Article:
I started at the Trust as Community Healthcare Support Worker with the Community LD Team in 2013. During my time in this role, I studied part time to complete my functional skills Maths and English and then completed a higher level Diploma in Healthcare. My manager and team were extremely supportive and flexible with this development. Then in 2016, I  was offered a place at Birmingham City University to complete my Nursing Degree – the trust offered me a secondment to complete this 3 year BSc Hons Degree and I qualified/registered as a Learning Disability Nurse in 2019.

I returned to the team after successful interview and began a band 5/6 development role, within 6 months I had completed my preceptorship and became a band 6 Community Nurse. An opportunity then presented to consider a MSc development role starting in September 2020 – I applied and was successful securing my current role as Community Learning Disability Nurse/Trainee Advanced Clinical Practitioner.

The support and encouragement that I have received from the Trust, my manager, team and colleagues has been incredible. I feel as though I am working in my dream role, consistently being encouraged to develop and progress throughout my career.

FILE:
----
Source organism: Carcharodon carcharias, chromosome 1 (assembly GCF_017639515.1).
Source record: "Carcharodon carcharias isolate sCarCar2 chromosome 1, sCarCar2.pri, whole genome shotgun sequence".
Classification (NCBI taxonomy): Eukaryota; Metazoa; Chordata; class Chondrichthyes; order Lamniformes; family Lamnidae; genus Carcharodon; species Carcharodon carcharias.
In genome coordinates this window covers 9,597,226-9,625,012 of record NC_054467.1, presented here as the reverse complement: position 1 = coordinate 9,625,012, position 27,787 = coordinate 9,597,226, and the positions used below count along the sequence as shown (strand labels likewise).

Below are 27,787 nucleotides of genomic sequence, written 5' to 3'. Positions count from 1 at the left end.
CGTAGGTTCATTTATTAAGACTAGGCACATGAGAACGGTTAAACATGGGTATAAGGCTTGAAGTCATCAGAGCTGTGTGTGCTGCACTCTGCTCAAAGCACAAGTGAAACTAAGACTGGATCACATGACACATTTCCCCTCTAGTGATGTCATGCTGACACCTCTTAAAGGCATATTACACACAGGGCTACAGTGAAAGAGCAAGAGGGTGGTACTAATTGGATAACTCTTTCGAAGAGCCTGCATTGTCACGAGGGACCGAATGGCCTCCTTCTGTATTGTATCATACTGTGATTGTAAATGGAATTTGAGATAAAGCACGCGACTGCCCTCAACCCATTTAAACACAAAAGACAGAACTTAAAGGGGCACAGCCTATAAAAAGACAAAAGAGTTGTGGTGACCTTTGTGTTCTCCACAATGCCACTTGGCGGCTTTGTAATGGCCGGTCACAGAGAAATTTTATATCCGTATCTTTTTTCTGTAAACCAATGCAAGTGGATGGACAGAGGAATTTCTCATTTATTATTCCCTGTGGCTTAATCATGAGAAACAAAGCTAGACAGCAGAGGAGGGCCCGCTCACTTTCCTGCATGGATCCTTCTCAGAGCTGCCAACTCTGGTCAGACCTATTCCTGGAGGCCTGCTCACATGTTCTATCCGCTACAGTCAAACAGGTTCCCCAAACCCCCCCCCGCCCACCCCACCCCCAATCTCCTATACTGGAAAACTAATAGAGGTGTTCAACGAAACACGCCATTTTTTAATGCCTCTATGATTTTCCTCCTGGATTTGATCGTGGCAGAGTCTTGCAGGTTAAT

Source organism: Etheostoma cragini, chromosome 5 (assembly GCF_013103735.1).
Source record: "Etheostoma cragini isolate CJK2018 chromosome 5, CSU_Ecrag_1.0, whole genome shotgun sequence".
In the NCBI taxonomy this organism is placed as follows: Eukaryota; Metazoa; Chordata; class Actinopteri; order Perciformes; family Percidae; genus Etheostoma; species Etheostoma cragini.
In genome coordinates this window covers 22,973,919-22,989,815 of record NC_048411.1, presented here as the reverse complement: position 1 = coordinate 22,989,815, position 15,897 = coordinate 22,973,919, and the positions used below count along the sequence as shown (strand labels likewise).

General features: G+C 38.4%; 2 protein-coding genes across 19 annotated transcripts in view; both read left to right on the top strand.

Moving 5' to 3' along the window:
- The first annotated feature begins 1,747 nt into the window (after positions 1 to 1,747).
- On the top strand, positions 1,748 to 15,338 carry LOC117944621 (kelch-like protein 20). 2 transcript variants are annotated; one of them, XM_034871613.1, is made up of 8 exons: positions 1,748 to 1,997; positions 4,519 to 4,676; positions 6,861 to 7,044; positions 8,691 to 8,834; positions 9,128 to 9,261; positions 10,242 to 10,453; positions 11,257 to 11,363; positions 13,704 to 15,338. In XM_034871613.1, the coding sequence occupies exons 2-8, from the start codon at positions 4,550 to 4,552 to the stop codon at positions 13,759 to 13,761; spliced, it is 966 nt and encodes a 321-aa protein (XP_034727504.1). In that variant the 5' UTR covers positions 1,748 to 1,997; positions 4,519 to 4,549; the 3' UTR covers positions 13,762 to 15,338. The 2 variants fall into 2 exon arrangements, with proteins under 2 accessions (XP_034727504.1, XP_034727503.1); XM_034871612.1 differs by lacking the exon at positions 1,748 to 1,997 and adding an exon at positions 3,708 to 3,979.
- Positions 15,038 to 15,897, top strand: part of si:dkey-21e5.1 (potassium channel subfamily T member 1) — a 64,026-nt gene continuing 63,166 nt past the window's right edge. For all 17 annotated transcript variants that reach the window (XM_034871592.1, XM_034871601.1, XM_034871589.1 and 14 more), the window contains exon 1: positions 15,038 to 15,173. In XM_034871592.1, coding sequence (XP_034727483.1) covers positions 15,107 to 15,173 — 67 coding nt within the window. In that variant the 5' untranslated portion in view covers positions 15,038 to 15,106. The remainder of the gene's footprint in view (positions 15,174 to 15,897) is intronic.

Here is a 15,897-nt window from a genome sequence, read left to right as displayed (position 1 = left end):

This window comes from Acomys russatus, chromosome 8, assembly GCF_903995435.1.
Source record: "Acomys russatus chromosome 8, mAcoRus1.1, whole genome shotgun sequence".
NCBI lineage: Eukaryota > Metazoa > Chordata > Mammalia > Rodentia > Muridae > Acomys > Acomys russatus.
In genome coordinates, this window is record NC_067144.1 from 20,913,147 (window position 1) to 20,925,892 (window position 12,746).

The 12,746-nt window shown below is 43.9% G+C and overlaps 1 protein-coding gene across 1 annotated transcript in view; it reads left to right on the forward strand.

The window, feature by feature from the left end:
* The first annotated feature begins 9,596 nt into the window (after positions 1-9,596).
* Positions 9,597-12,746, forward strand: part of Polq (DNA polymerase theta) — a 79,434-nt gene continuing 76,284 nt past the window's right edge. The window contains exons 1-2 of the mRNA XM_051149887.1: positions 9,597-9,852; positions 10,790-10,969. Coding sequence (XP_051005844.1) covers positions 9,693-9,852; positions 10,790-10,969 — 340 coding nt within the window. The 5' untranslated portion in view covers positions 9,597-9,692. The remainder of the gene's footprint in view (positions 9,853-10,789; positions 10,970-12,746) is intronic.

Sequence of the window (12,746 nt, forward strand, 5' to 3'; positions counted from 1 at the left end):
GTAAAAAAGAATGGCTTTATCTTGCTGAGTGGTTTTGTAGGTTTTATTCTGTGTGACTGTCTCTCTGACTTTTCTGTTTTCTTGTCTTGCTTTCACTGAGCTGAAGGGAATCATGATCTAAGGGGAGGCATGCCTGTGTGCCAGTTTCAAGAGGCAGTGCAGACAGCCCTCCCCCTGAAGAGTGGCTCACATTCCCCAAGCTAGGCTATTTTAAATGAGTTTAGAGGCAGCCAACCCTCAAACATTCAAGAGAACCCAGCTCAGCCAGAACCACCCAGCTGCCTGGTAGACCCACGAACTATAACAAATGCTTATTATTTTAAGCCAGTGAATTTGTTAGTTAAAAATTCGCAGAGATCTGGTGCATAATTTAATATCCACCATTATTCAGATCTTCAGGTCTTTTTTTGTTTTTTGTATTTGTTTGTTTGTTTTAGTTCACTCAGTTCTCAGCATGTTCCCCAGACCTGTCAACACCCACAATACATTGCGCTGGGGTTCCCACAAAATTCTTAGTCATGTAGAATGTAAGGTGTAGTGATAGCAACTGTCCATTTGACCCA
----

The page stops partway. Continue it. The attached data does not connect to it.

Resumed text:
I am surrounded by wonderfully creative and exceptional nurses and health professionals that inspire me every day. I am encouraged and supported to develop my practice and interventions to improve health outcomes for the people who access our services. This is extremely rewarding, seeing the benefits of collaborative, proactive and accessible healthcare is absolutely the most favourite part of my role. I work within a multidisciplinary team which in itself provides a diverse range of skills and clinical specialities – I love this collaborate way of working as it opens up many creative suggestions and opportunities which help to inform knowledge and evidence based practice. I could not do my job without the support and guidance from the professionals surrounding me. It really is a wonderful work family of support.''